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Deer hunters nailed most often for baiting, illegal party hunts, loaded guns during transport

Tony Kennedy, Star Tribune (Minneapolis) on

Published in Outdoors

MINNEAPOLIS -- Baiting, illegal party hunting and transporting loaded firearms are the three most common Minnesota deer hunting violations, according to statistics kept by the Enforcement Division of the state Department of Natural Resources (DNR).

DNR Conservation Officer Jeff Denz of Willmar said overall compliance with statewide deer hunting regulations is very good. With nearly 500,000 whitetail hunters afield last year, only 1,400 were busted by game wardens in the 10 categories that represent the vast majority of enforcement actions, according to the stats.

"We go from group to group and it's just a small percentage of hunters who knowingly or unknowingly are breaking the law," said Denz, a 10-year veteran of the game warden staff.

Here is a breakdown of those most common violations:

-- Hunting with the aid of bait

Patty Holt of DNR's Enforcement Division said hunting over bait was the single most common bust during last year's deer season. Nearly 200 citations were issued and another 56 hunters received warnings, Holt said.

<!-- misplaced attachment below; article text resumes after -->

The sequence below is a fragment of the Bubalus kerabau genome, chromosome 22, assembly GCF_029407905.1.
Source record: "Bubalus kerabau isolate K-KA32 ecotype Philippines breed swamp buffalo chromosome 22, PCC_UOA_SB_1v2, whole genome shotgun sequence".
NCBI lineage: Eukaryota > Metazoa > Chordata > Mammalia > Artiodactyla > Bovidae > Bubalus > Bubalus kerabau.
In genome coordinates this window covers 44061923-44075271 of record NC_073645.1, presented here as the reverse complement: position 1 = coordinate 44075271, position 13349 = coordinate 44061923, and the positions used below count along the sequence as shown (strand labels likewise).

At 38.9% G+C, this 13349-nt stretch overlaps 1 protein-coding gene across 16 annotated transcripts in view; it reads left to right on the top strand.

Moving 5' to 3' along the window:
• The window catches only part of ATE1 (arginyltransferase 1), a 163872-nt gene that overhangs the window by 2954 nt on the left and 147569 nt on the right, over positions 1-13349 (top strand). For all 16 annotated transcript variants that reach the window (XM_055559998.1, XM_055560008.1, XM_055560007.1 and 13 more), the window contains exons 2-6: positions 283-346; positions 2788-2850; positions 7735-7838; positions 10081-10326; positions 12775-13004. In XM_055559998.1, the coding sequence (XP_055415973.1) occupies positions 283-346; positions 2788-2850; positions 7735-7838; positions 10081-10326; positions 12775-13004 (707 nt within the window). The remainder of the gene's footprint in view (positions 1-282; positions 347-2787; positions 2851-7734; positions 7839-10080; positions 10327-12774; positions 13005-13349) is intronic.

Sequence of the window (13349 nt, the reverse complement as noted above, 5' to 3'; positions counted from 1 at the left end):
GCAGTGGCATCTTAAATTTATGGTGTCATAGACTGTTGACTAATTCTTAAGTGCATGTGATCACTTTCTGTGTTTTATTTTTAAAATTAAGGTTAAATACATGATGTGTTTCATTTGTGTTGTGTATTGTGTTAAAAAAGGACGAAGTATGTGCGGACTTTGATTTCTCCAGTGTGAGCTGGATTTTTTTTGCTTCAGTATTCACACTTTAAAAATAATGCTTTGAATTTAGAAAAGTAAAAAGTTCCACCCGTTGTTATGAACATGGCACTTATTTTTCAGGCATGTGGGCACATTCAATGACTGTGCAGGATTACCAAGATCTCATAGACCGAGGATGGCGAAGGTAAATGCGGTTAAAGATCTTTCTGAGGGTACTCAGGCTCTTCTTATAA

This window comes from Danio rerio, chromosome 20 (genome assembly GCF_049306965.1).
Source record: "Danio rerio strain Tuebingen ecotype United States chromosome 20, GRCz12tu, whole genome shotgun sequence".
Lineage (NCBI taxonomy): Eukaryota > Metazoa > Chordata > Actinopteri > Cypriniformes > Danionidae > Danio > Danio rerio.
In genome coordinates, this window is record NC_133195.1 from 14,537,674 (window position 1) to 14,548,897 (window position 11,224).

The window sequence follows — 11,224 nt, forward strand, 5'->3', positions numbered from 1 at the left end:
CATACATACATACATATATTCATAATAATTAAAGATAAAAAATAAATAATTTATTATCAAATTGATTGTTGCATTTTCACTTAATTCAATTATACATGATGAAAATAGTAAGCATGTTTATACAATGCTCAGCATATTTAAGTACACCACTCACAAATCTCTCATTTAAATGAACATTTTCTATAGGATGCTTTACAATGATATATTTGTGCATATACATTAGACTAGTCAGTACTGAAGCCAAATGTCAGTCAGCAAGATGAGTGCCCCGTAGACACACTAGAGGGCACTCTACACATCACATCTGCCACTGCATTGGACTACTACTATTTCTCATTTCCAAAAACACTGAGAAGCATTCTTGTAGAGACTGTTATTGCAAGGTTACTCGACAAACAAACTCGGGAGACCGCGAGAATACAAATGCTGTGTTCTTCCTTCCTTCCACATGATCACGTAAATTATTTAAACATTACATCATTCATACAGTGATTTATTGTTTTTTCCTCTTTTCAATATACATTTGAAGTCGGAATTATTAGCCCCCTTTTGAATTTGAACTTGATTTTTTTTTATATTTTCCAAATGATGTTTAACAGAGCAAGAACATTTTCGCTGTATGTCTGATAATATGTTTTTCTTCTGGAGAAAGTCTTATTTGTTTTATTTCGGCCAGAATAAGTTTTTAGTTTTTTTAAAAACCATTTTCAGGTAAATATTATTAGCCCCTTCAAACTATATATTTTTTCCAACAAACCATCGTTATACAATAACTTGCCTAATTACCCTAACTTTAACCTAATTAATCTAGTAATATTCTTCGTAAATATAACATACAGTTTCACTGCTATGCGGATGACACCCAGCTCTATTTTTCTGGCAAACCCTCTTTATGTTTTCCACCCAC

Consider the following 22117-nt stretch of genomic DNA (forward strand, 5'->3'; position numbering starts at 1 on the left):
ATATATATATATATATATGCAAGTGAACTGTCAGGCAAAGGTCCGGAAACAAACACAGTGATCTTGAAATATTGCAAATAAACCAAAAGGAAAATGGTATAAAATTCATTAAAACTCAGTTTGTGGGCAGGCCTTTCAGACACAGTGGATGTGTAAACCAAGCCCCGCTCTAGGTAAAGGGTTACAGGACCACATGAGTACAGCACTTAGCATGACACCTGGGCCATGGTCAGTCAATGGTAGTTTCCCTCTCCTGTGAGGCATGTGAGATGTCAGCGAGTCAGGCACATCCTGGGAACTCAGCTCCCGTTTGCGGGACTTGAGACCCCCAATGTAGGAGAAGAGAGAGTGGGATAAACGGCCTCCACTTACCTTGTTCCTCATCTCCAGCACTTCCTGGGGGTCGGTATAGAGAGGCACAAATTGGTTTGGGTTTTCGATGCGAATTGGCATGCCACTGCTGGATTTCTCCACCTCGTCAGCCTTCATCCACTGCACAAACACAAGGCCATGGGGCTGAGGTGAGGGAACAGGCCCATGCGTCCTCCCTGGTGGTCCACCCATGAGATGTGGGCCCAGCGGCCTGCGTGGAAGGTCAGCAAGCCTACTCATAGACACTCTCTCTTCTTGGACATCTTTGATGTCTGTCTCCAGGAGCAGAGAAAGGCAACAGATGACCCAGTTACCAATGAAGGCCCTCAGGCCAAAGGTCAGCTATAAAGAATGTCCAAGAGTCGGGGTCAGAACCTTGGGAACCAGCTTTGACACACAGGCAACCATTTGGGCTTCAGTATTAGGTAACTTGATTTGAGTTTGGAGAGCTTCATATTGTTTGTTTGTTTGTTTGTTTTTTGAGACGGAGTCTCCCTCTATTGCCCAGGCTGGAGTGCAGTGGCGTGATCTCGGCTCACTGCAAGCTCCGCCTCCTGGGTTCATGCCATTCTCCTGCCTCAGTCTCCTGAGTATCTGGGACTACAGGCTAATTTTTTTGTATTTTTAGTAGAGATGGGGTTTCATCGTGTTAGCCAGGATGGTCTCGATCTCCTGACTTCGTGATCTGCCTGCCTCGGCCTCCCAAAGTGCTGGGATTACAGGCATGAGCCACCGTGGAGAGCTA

Under the law, all bait or feed must be removed from hunting grounds at least 10 days before shooting. In the event of a detected violation, the site is placed off-limits to all hunters for 10 days and the violator could lose hunting privileges for a year, Denz said. Generally speaking, conservation officers also will confiscate a violator's firearm.

"If one guy in a group is baiting, he is affecting all other hunters on the same property," Denz said.

Cracking down on people who hunt deer with the aid of bait is an enforcement priority, Denz said. Fines run as high as $375. But it's a difficult regulation to enforce. Locating the bait can be challenging, and it's difficult to catch someone in the act of hunting over bait. He cautioned that some deer lures in the shape of salt blocks and mineral blocks are considered food.

Denz said comprehensive deer-feeding bans in the three large zones where the DNR is conducting surveillance for chronic wasting disease (CWD) this fall will simplify baiting cases in those areas. That's because feeding is completely off limits in any part of the zones this year.

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